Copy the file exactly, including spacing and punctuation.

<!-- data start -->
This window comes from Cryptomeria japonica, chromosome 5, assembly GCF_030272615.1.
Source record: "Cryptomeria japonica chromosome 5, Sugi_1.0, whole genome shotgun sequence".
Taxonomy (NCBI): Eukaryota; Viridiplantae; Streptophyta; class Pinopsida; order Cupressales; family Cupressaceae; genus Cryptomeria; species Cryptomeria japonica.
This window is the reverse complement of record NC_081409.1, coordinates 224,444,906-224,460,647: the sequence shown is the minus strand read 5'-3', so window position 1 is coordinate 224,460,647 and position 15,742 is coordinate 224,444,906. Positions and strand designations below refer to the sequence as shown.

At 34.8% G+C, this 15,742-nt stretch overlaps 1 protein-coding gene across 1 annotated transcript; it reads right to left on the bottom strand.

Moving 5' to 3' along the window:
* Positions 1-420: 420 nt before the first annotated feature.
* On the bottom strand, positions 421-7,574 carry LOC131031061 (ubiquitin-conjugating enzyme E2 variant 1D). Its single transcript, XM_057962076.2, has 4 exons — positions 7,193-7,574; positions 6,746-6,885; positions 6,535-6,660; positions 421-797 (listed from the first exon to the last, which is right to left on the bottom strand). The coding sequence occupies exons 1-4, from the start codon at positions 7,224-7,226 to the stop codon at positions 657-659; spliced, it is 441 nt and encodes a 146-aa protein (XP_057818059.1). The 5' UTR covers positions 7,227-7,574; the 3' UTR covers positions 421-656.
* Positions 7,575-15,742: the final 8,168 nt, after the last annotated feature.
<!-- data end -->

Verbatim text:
This window comes from Cryptomeria japonica, chromosome 5, assembly GCF_030272615.1.
Source record: "Cryptomeria japonica chromosome 5, Sugi_1.0, whole genome shotgun sequence".
Taxonomy (NCBI): Eukaryota; Viridiplantae; Streptophyta; class Pinopsida; order Cupressales; family Cupressaceae; genus Cryptomeria; species Cryptomeria japonica.
This window is the reverse complement of record NC_081409.1, coordinates 224,444,906-224,460,647: the sequence shown is the minus strand read 5'-3', so window position 1 is coordinate 224,460,647 and position 15,742 is coordinate 224,444,906. Positions and strand designations below refer to the sequence as shown.

At 34.8% G+C, this 15,742-nt stretch overlaps 1 protein-coding gene across 1 annotated transcript; it reads right to left on the bottom strand.

Moving 5' to 3' along the window:
* Positions 1-420: 420 nt before the first annotated feature.
* On the bottom strand, positions 421-7,574 carry LOC131031061 (ubiquitin-conjugating enzyme E2 variant 1D). Its single transcript, XM_057962076.2, has 4 exons — positions 7,193-7,574; positions 6,746-6,885; positions 6,535-6,660; positions 421-797 (listed from the first exon to the last, which is right to left on the bottom strand). The coding sequence occupies exons 1-4, from the start codon at positions 7,224-7,226 to the stop codon at positions 657-659; spliced, it is 441 nt and encodes a 146-aa protein (XP_057818059.1). The 5' UTR covers positions 7,227-7,574; the 3' UTR covers positions 421-656.
* Positions 7,575-15,742: the final 8,168 nt, after the last annotated feature.